Watch out for “shoulds”
Episode 5 – Edith, Age 8: Friend doesn’t do what I want
Think About It Questions
- What is the “danger of shoulds”? How can “shoulds” hurt a friendship?
- Can you think of a time when a friend did something you didn’t like, but you were able to accept it and move on? Why is that a useful thing to be able to do?
- Have you ever had a friend get mad at you because you did something they didn’t like? How did you and your friend handle it?
- Sometimes it’s important just to accept it when a friend doesn’t do what we want, and sometimes it’s important to talk to the friend about what happened and explain what you want from now on and why it matters to you. How can you tell when to accept and when to speak up?
Hi, there! I’m Dr. Eileen Kennedy-Moore, also known as Dr. Friendtastic. I’m an author and clinical psychologist based in Princeton, NJ.
Let’s hear today’s question:
Hi, my name is Edith, and I'm 8 years old. my friend grabbed this like, it was this little spinny thing that I wanted, and I said, “Can I have it after you?” He was like yeah, so I said okay and then this girl, who’s really really like not nice, and so she went up and after we were done spinning, then he gave it to the girl instead of me. How do I fix this problem?
Hi, Edith. Thanks for sending in your question. If I understand it correctly, you’re mad at your friend because you TOLD him you wanted the spinny thing when he was done, but instead he gave it to another kid who you don’t even like.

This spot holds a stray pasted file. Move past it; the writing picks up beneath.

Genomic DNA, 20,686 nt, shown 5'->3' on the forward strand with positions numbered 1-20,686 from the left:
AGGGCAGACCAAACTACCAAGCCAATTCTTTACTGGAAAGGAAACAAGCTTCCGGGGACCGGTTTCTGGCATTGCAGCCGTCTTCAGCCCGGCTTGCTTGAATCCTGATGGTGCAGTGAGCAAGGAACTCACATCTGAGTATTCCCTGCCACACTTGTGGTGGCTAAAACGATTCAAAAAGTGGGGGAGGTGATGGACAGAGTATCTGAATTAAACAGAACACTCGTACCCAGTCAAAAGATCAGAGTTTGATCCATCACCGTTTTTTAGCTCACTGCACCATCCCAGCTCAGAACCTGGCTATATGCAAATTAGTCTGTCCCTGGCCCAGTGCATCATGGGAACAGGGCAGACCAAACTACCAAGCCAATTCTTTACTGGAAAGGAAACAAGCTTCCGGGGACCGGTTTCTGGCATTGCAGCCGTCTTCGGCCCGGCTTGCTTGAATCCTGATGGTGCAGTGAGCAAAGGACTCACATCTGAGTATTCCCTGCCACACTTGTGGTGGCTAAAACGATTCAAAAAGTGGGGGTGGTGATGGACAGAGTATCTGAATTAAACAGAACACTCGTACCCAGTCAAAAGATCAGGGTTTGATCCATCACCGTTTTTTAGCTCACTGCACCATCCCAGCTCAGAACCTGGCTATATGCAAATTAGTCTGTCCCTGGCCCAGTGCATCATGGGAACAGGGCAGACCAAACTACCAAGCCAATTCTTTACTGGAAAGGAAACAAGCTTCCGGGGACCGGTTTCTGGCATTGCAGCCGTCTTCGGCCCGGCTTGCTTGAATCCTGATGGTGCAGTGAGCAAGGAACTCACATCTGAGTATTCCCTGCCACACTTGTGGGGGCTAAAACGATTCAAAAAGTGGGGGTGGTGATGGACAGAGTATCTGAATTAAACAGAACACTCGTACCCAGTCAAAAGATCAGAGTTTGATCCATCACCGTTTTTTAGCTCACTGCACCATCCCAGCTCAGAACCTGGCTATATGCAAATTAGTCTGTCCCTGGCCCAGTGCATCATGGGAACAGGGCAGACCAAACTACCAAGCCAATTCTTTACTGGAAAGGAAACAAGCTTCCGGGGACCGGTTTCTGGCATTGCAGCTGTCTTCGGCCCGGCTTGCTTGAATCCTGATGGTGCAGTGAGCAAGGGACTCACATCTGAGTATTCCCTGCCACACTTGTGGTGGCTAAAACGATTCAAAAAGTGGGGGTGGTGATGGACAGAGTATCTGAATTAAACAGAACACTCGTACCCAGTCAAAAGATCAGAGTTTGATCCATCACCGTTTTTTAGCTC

Maybe you’re thinking, “A real friend, a loyal friend should do what I want, not what someone else wants.” I can understand that. We all want our friends to be on our side in life.
I think, though. that we need to be careful about the danger of SHOULDS,
especially when it comes to friends.
If you think to yourself, “My friend SHOULD do what I want!” you’re boxing yourself in
and telling yourself, “Things have to be a certain way!” But what happens when your friend doesn’t do exactly what you want? Does that mean you’re not friends anymore?
Yikes! I hope not.
You can soften your shoulds in your mind by turning them into “I’d prefer.” “I’d prefer” means you’d like it better if. So “I’d prefer if my friend gave me the spinny thing next” means “You’d like it better if he gave it to you–but you can absolutely handle it if things don’t go exactly how you like them best.
Maybe you got a turn with the spinny thing a little later, after the other kid, or maybe you didn’t get a turn at all and you just went to lunch and went on and had a good day.
When you turn shoulds into “I’d prefer” in your mind, you give yourself room to accept whatever is happening, even if it’s not perfect, and just move on.
This has been Kids Ask Dr. Friendtastic. If you have a question about making and keeping friends that you’d like me to answer, go to DrFriendtastic.com, and look on the podcast page to see how to submit your question.